Capitol Alert Breaking

Lawmakers aren’t done cutting the tax agency they gutted last year

Scandals make case for tax board overhaul, Phil Ting says

Assembly Budget Chairman Phil Ting, D-San Francisco, favors an overhaul of a tax agency called the Board of Equalization. Its recent scandals, he says, make a case for a new approach.
Up Next
Assembly Budget Chairman Phil Ting, D-San Francisco, favors an overhaul of a tax agency called the Board of Equalization. Its recent scandals, he says, make a case for a new approach.

The Legislature has one more knife to stick in the Board of Equalization, the tax-collecting agency lawmakers gutted a year ago.

This time, lawmakers could take a scalpel to the tax experts and political aides who work directly for the agency’s four elected members. Each of the BOE’s four elected offices has a dozen staff members.

The elected members of the Board of Equalization want to keep those employees on the payroll even though the agency lost the vast majority of its mandate last year. Elected board members say their staff members provide valuable services in helping taxpayers figure out how to appeal government decisions or just pay their taxes correctly.

“It’s not like people stop calling us” with questions about their taxes," said Board of Equalization member Fiona Ma.

But the Legislative Analyst’s Office counters that the BOE simply does not need a full complement of staff supporting elected officials now that it has only a small fraction of the employees and responsibilities it held a year ago. The LAO suggests in a budget report that the elected members should each have only six staff members.

Lawmakers at the Assembly Budget Subcommittee No. 4 on State Administration will consider the recommendations Tuesday when they dig into Gov. Jerry Brown’s budget request for the BOE. He’s asking for $30.5 million, a sliver of the $555 million the BOE received before the Legislature slashed its portfolio and created two new departments to take over its work.

Board of Equalization Chairman George Runner acknowledges that the agency has a smaller footprint than it did a year ago, but he plans to argue at Tuesday’s budget hearing that the staff in political offices perform an important service in helping taxpayers navigate state government.

“The reality is I have 9 million people in our district so we get tax calls on everything,” he said. "I don’t believe it’s right for me as an elected official to get a call from Fresno, and say ‘No, I don’t do that tax. I do this tax.’ ”

The BOE members are constitutional officers whose duties were created in 1879, when voters passed an initiative that charged the agency with “equalizing” property tax assessments among different counties.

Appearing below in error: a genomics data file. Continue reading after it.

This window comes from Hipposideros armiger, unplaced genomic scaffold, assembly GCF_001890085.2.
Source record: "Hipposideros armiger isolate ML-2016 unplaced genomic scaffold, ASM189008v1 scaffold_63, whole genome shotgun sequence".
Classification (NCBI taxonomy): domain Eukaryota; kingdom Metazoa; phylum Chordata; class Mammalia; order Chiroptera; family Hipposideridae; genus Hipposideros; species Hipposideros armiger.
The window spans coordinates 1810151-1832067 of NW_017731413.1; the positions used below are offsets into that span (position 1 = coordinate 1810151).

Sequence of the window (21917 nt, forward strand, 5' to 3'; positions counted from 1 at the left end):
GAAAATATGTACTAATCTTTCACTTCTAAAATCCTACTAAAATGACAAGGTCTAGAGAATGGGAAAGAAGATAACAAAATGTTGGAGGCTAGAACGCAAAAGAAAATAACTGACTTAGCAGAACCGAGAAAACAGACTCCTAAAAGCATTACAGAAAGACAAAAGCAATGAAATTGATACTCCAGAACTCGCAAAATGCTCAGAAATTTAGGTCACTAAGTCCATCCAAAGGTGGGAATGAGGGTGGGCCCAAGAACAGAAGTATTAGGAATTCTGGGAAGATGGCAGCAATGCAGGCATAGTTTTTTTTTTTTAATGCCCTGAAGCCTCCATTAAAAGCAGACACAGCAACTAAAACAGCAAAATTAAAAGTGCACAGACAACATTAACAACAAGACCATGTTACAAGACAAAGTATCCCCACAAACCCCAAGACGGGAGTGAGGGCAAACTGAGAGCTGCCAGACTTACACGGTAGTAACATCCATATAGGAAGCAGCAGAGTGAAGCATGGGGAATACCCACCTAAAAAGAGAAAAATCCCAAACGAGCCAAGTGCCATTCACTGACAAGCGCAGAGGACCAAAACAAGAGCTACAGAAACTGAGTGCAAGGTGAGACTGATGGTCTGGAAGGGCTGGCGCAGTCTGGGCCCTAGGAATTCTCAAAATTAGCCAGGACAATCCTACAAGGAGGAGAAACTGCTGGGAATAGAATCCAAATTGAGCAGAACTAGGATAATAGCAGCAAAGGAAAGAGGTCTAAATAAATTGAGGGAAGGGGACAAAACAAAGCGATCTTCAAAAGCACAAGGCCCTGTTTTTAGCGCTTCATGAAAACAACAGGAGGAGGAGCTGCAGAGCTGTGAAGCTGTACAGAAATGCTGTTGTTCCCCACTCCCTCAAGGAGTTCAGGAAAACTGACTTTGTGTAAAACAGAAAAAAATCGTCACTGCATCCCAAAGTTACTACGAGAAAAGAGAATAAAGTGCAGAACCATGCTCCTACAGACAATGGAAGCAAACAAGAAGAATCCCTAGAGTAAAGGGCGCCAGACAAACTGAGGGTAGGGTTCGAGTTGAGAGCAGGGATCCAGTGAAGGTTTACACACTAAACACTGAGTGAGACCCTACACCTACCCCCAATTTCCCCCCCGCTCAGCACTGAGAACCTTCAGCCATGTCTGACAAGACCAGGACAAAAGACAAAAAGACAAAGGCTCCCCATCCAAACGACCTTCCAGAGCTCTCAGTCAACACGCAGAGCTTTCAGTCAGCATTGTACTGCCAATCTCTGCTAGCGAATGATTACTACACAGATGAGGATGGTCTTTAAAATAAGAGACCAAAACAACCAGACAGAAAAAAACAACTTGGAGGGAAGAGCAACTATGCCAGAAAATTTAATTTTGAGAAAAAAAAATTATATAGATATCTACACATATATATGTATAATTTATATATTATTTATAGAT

Its portfolio swelled over time. Until last year, it managed more than 30 taxes and fees and collected more than $60 billion a year in revenue.

The Legislature stripped it of most of its powers after a series of audits called attention to misallocated tax revenue and a trend of state workers being pulled into assignments that appeared to promote elected officials.

The state Department of Tax and Fee Administration took over the BOE's tax-collecting responsibilities; the Office of Tax Appeals in this new forum for taxpayers to challenge their bills.

The BOE’s shrinking mandate hasn’t deterred other lawmakers from filing papers to run for its open seats. Twenty-three people are running for BOE seats on the June 2018 ballot, with at least four candidates contending for each spot.

The budget subcommittee hearing is scheduled to begin at 1:30 p.m. Tuesday in Capitol Room 447.

Welcome to the AM Alert, your morning rundown on California policy and politics. To receive it regularly, please sign up for it here.

THE BEST ELECTIONS: The White House doubled down on President Donald Trump's claim that "millions and millions of people" are voting illegally in California. Trump floated that charge, again, at a press conference last week.

Spokeswoman Sarah Huckabee Sanders on Monday reiterated that the "president feels very strongly that there was a large amount of voter fraud" in the 2016 election. She blamed the lack of evidence showing fraud on secretaries of state like California's Alex Padilla for not coughing up records for Trump's voter commission.

Padilla has been through this a few times now. He took to Twitter and CNN to swing back.

"If Trump’s conspiracy theories begin to undermine confidence in our democracy, people will begin to wonder whether or not to vote. Fortunately, every piece of evidence points to the same conclusion: that Trump’s claims are flat out false," Padilla wrote.

THE KIND OF BUDGET PROBLEM YOU WANT TO HAVE: Things are looking good in the state budget with a month to go before Gov. Jerry Brown releases his May revise. The state's revenue for the current budget year is running about $3 billion ahead of expectations with April tax returns still uncounted, according to the Legislative Analyst's Office. The LAO is promising daily updates for the rest of the week.